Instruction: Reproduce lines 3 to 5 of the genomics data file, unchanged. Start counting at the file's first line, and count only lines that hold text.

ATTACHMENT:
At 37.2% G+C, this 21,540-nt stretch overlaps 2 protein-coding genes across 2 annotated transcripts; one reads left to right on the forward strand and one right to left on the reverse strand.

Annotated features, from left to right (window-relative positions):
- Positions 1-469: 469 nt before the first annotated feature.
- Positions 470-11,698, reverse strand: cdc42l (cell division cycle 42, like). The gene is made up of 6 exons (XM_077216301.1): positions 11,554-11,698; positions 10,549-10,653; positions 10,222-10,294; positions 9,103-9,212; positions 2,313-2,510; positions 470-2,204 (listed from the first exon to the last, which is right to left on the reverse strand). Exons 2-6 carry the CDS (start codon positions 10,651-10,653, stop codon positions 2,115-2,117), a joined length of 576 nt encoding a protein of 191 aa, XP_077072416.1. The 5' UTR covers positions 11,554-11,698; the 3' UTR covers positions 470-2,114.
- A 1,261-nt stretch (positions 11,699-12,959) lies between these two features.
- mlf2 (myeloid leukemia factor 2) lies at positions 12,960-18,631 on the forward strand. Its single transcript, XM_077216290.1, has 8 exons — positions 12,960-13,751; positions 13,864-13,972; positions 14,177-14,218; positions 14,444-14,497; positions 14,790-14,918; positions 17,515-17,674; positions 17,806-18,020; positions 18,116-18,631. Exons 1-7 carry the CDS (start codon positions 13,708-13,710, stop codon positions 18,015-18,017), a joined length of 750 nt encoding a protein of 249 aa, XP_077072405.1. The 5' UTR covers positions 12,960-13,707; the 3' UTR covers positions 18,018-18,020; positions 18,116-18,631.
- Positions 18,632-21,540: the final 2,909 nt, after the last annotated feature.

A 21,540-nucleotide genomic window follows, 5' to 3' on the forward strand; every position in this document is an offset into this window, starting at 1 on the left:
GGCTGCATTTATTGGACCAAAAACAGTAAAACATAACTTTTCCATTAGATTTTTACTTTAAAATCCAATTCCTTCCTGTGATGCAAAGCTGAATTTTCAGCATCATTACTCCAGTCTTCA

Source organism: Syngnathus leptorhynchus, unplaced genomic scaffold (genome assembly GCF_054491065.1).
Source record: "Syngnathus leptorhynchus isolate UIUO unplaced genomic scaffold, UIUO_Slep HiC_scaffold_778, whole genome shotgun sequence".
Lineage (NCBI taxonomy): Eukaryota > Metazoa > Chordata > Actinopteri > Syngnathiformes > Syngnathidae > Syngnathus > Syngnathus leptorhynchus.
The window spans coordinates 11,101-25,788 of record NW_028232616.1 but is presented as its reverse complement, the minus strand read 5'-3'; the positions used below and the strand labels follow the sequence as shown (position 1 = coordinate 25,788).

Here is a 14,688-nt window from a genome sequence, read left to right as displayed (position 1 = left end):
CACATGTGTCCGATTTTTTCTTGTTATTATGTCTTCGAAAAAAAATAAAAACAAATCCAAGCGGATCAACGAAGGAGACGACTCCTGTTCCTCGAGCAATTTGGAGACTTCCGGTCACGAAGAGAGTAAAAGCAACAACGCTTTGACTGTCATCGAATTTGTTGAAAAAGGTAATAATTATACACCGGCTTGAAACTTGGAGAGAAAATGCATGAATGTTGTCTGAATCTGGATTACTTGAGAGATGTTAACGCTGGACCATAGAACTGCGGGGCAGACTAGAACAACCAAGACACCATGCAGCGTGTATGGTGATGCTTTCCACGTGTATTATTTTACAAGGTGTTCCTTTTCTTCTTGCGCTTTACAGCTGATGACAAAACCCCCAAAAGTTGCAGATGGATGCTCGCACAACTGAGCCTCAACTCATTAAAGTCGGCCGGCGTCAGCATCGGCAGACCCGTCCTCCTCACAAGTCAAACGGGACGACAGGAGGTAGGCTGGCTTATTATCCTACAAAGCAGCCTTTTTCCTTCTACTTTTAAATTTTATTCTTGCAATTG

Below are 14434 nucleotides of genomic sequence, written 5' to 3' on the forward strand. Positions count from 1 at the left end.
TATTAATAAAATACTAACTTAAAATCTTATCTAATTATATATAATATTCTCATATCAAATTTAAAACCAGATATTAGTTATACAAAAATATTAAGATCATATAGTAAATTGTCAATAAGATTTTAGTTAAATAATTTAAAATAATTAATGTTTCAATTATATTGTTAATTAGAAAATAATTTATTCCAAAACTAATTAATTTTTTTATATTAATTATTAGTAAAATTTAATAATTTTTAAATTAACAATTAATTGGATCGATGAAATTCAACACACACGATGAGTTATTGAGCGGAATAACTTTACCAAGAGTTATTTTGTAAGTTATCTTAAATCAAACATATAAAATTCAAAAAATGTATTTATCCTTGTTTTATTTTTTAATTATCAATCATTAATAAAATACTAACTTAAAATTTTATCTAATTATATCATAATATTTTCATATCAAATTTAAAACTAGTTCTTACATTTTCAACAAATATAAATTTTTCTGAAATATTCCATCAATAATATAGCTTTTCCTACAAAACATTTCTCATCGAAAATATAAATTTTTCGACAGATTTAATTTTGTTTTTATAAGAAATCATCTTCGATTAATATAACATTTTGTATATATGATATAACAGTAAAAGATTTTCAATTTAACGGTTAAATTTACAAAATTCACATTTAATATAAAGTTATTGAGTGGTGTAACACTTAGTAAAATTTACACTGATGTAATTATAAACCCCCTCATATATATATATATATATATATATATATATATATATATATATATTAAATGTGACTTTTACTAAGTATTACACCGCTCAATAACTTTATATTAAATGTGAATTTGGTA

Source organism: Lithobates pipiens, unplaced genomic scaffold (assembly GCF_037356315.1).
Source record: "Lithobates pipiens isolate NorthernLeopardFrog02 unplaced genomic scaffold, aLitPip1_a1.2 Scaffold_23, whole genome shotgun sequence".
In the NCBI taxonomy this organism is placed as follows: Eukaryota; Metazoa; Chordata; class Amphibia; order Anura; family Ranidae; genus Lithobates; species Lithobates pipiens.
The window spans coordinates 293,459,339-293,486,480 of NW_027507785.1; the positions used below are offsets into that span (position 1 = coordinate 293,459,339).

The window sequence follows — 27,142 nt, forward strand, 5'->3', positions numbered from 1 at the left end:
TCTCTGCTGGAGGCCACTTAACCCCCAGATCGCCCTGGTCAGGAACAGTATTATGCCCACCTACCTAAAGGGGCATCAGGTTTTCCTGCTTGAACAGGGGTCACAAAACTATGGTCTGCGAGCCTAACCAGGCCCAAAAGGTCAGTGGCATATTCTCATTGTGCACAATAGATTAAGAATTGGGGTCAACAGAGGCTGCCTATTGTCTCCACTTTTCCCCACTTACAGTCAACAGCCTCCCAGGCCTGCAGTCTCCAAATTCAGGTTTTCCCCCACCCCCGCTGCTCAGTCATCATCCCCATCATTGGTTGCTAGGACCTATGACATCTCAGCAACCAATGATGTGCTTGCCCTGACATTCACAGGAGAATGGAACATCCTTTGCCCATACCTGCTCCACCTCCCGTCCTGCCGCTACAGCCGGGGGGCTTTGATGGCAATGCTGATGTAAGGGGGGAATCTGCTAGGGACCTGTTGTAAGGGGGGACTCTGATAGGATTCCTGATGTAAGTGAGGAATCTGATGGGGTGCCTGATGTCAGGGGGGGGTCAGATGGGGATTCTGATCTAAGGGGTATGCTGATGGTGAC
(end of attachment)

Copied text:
- Positions 1-469: 469 nt before the first annotated feature.
- Positions 470-11,698, reverse strand: cdc42l (cell division cycle 42, like). The gene is made up of 6 exons (XM_077216301.1): positions 11,554-11,698; positions 10,549-10,653; positions 10,222-10,294; positions 9,103-9,212; positions 2,313-2,510; positions 470-2,204 (listed from the first exon to the last, which is right to left on the reverse strand). Exons 2-6 carry the CDS (start codon positions 10,651-10,653, stop codon positions 2,115-2,117), a joined length of 576 nt encoding a protein of 191 aa, XP_077072416.1. The 5' UTR covers positions 11,554-11,698; the 3' UTR covers positions 470-2,114.
- A 1,261-nt stretch (positions 11,699-12,959) lies between these two features.